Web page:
2006: 732,277 (42 games)

With club memberships breaking the record set last year at the same time, one can only wonder why crowd figures are going in the opposite direction.

The game is faster, more open and exciting this year compared to past seasons. The results are more inconsistent. The game cannot be considered as boring by any means at all in 2014. The weather cannot be used as an excuse. It’s a winter sport. Rain happens.

Perhaps members aren’t going to games? Or maybe non-members aren’t going because of the cost of tickets? Is it scheduling?

Whatever the reason, the NRL needs to work out if they need to start making some changes to rectify this issue, sooner rather than later.

Thursday, 10 April 2014

The Halftime Spray #3 (2014)

With the devastation of Alex McKinnon's injury from a spear tackle still very raw in the minds of every Rugby League fan, official, player, administrator and family members, one could understand that a crack-down on spear tackles and an influx of lengthy suspensions would follow to try and wipe the tackle out of the game for good.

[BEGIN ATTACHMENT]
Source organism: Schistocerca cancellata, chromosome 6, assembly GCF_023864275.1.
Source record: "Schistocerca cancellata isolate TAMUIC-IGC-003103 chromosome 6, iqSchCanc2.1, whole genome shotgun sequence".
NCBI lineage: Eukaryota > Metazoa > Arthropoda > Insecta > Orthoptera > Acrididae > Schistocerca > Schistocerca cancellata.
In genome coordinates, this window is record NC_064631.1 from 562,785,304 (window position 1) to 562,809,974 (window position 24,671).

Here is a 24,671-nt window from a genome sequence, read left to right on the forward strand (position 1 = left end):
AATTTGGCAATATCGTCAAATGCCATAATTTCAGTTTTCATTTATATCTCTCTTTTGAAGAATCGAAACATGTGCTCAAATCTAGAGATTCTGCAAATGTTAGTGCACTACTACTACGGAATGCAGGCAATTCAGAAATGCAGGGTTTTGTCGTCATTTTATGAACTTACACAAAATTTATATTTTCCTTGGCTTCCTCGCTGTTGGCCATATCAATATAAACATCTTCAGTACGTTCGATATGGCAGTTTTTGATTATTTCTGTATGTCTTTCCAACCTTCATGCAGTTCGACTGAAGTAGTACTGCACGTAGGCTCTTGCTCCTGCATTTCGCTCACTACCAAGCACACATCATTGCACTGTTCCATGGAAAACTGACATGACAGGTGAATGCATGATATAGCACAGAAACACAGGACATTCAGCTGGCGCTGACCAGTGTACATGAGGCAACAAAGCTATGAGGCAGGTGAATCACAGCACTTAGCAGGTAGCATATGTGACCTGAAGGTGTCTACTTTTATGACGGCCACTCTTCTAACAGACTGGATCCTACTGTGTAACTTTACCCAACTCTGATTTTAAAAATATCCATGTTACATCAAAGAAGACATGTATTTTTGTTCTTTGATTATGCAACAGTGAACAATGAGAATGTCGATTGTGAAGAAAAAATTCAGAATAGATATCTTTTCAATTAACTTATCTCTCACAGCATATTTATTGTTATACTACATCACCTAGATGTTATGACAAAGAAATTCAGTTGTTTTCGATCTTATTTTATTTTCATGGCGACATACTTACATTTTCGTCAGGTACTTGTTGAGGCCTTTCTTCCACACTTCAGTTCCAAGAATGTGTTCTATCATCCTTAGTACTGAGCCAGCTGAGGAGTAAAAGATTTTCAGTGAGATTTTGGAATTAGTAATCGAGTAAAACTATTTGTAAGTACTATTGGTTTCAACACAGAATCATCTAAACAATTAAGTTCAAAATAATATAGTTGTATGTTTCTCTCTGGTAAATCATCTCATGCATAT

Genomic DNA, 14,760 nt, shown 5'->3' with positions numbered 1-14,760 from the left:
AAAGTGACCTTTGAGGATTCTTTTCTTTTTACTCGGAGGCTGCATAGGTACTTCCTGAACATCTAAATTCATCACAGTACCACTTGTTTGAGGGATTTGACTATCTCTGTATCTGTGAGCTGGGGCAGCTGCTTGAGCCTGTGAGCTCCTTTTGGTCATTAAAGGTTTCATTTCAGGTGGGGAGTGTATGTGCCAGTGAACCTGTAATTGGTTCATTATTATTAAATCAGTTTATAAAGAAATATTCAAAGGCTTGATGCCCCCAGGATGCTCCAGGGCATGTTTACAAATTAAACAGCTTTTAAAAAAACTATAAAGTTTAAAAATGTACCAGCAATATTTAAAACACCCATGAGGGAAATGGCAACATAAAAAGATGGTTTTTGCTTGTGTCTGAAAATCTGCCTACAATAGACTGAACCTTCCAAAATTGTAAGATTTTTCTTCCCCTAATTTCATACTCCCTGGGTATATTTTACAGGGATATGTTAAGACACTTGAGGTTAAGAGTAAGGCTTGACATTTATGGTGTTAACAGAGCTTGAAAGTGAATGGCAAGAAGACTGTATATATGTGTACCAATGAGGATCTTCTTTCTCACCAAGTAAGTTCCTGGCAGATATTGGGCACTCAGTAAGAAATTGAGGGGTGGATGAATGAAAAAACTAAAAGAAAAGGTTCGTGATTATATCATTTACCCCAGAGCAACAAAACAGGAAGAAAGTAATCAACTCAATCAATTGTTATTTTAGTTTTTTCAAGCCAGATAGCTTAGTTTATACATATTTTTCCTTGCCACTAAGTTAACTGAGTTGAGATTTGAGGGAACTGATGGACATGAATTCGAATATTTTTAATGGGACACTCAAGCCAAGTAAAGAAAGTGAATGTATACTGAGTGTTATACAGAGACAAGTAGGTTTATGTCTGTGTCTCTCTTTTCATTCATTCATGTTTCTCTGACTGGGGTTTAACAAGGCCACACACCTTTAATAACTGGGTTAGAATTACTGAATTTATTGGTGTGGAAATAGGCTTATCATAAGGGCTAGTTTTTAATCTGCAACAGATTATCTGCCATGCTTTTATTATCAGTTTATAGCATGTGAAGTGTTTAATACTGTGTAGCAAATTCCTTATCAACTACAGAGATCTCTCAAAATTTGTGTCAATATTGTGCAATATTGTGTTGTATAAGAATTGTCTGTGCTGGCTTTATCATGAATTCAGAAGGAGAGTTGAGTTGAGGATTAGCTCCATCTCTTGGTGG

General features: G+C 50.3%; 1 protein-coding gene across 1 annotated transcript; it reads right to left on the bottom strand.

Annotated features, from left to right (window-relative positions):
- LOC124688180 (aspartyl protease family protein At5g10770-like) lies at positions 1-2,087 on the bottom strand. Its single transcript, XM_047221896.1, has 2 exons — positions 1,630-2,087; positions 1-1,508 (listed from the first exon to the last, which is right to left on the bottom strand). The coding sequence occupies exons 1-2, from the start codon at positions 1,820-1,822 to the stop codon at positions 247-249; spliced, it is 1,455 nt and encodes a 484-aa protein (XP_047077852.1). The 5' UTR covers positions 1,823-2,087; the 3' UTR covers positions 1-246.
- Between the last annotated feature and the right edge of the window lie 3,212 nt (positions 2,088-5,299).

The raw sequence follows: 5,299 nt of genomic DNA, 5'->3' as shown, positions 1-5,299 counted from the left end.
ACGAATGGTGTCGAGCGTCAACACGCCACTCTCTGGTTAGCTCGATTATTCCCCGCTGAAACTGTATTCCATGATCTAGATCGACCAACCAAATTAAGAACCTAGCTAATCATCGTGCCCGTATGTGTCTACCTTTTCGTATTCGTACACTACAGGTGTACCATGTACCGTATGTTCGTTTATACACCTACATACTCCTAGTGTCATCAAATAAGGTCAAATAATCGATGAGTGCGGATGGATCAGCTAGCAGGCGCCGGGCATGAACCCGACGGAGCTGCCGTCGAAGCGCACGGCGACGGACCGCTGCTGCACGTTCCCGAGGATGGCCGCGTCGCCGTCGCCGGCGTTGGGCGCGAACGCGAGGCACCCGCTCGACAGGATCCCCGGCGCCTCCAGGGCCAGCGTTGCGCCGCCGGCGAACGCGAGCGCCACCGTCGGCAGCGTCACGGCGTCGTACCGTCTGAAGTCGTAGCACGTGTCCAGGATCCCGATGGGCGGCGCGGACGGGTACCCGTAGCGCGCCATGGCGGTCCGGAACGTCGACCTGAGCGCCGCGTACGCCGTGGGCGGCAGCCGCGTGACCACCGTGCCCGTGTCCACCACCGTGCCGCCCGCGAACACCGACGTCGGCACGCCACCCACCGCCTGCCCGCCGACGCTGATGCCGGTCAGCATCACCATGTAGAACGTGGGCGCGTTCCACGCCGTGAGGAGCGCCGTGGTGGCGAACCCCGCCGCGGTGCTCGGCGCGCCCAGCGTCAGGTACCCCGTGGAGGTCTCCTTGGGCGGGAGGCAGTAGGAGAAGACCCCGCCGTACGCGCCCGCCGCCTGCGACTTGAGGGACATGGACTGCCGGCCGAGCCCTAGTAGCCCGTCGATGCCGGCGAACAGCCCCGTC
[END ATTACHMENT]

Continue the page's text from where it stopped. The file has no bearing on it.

And not one person would be angered or upset by that. In fact, it would have been met largely with open arms and support.
This past week we saw a number of dangerous tackles, most notably one by Dragons talented forward Jack de Belin against South Sydney's Sam Burgess, which saw Burgess fall head first into the ground with his feet pointing straight up. Burgess was able to roll himself so as to avoid a serious injury. Jack de Belin was put on report.
He wasn't sent off. Not even sin binned.
But the travesty doesn't end there. He was eventually given a Grade 1 Dangerous Throw charge, the lightest possible charge you could receive. This resulted in him copping a suspension for one week.
Wests Tiger's five-eighth Braith Anasta was suspended for the same amount of time for a lazy and careless shoulder charge. 
But in no way was Anasta's illegal tackle as dangerous as de Belin's was, yet according to the NRL's Match Review Committee, they were about the same.
Is it only possible that justifiably long suspensions for illegal tackles can be handed down only when the tackled player is seriously injured? What sort of a backward Mickey Mouse operation is this?
It's high time that lifting in tackles started getting very hefty penalties. So here's my idea. Scrap these 5 separate gradings, it allows for too much leniency. Three should be ample.
Grade 1: If a player puts his hand between a players legs and lifts - 1 to 2 weeks suspension.
Grade 2: If a player is lifted to the horizontal, not beyond it -3 to 6 week's suspension.
Grade 3: If a player is lifted and tipped beyond the horizontal - at least 7 weeks suspension.

It may seem excessive, but really, what would we rather see, spear tackles eradicated from the game, or more players who have to go through the ordeal that has tragically befallen poor Alex McKinnon.